Where are the teeth in all this?
Who was it that said treaties were just "pieces of paper", to be torn up and thrown away when they'd run their course of usefulness? Hitler? Stalin? Bismarck?
Signing a pledge is so useless and ineffective as to be risible. Excuse me for a second while I laugh appropriately: ha ha ha ha ha ha, you've got to be kidding!
It's time to make explicit the linkage between executive pay and performance, by making organization heads *personally* liable for fuckups like this. If whoever's the head of the British Council had to pay, say, £200 per person whose data was lost, I think you'd soon see the British Council become a model for guarding data.
Since modern management methods include rejection of the premise that the buck stops on anybody's desk, least of all the head man's, it's time for teeth — and sharp ones! — to be embodied in the law. I will, however, be kind and generous and exempt from such draconian penalties pay up to the amount made by the lowest paid person in the organization.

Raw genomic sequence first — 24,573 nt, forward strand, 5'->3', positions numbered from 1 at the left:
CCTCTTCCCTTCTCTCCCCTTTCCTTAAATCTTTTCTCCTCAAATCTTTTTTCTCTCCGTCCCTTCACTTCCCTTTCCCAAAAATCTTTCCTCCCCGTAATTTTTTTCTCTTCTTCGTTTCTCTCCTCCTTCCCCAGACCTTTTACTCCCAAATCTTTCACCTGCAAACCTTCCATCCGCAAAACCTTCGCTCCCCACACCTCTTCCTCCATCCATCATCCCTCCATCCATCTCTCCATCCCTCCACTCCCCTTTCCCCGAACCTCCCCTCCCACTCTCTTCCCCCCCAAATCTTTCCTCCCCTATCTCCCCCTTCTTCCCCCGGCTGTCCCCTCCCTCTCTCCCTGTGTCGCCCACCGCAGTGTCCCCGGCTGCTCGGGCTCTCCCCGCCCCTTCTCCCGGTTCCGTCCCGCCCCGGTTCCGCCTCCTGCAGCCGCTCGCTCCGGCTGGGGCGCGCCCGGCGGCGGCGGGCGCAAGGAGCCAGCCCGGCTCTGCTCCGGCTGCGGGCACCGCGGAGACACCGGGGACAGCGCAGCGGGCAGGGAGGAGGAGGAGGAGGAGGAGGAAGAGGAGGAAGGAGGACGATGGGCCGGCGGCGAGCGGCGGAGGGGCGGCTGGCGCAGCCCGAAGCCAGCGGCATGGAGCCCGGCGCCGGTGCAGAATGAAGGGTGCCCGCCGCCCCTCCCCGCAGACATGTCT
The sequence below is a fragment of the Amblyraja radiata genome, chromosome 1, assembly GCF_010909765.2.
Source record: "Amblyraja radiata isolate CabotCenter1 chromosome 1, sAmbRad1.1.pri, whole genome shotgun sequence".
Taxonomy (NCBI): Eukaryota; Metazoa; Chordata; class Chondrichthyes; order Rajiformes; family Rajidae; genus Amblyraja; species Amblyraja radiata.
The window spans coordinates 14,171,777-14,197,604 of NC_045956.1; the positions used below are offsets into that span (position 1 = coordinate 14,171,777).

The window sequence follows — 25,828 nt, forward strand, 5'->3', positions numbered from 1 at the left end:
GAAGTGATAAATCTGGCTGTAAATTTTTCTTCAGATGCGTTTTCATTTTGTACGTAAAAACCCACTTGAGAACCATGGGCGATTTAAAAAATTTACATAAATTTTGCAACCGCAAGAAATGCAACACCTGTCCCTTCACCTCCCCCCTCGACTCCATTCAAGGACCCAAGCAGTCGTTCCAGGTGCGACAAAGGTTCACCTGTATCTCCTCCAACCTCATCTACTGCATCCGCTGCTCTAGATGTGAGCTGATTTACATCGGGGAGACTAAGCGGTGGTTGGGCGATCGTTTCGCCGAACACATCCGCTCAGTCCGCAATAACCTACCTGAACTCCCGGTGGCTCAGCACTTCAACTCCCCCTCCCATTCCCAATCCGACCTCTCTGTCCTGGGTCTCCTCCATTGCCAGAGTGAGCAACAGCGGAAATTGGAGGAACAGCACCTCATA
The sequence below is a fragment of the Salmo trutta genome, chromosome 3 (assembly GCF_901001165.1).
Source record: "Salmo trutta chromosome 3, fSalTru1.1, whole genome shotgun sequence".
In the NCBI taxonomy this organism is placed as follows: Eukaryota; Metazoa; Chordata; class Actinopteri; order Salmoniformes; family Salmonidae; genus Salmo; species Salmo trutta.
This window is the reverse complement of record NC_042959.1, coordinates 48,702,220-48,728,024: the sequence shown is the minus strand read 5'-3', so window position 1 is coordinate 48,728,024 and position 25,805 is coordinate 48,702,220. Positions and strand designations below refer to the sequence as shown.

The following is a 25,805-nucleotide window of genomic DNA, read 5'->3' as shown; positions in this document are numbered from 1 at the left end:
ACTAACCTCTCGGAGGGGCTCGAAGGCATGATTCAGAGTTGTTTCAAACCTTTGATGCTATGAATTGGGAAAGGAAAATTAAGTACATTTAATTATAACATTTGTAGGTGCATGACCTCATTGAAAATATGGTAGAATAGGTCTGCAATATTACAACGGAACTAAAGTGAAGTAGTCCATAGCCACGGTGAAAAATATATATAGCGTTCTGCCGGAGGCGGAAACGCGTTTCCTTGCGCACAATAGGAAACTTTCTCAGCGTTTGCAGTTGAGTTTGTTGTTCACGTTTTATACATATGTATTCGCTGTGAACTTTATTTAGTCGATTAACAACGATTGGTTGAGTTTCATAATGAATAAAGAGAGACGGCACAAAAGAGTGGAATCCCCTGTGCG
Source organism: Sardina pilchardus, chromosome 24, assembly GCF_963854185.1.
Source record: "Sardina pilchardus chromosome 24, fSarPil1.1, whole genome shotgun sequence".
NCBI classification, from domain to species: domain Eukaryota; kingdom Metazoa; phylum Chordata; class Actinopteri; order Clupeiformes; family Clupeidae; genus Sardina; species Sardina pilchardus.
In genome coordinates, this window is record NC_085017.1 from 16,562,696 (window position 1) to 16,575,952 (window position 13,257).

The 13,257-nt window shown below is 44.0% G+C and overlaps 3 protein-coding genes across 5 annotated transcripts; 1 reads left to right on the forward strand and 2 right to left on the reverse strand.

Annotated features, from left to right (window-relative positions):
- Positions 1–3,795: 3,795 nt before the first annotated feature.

The equation then becomes explicit: you want all that extra pay? Then do the work involved. You're not allowed to take credit for what goes right if you don't also accept responsibility for what goes wrong.
The idea has to be expunged from society that once you get the pay and perks of being in management you are free to do anything you damned well please. Quite the contrary: given the excessively high pay to executives, it's only reasonable to hold them to an equally excessive high standard of behavior.
PS: There's an objection to this scheme: it would encourage organizations to hide their malfeasances. Let's deal with that by increasing the fine ten-fold if there's evidence of hiding the facts.